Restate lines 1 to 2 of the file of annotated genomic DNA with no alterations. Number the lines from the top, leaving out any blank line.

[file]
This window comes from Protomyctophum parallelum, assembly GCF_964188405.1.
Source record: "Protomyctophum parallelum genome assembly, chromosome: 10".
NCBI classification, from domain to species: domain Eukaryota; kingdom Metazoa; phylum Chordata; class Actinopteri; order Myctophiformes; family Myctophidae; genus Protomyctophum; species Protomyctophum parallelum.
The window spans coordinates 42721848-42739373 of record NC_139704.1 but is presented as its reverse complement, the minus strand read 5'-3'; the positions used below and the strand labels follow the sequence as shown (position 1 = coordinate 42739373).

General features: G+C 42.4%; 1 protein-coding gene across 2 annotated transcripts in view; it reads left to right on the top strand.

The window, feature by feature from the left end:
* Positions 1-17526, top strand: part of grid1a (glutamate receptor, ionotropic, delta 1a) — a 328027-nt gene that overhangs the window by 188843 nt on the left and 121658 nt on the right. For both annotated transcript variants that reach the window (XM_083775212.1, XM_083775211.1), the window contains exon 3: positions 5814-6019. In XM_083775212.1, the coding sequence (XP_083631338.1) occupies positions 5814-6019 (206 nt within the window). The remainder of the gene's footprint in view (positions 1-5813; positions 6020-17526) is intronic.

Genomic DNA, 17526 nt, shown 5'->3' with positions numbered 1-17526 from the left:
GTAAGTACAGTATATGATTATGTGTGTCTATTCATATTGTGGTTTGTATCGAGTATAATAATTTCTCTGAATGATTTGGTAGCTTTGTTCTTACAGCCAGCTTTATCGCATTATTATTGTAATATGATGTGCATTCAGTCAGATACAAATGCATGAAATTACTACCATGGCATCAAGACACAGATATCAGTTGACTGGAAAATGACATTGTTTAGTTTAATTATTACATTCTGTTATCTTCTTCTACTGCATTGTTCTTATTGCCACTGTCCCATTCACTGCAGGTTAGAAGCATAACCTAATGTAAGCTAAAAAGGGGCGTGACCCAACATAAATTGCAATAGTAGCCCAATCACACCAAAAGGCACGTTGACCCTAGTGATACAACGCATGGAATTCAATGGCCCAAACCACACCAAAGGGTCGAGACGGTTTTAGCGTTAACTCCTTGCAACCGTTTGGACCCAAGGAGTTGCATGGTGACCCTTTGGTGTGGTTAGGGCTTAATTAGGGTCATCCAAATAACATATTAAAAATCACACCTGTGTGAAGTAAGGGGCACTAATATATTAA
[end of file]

This window comes from Protomyctophum parallelum, assembly GCF_964188405.1.
Source record: "Protomyctophum parallelum genome assembly, chromosome: 10".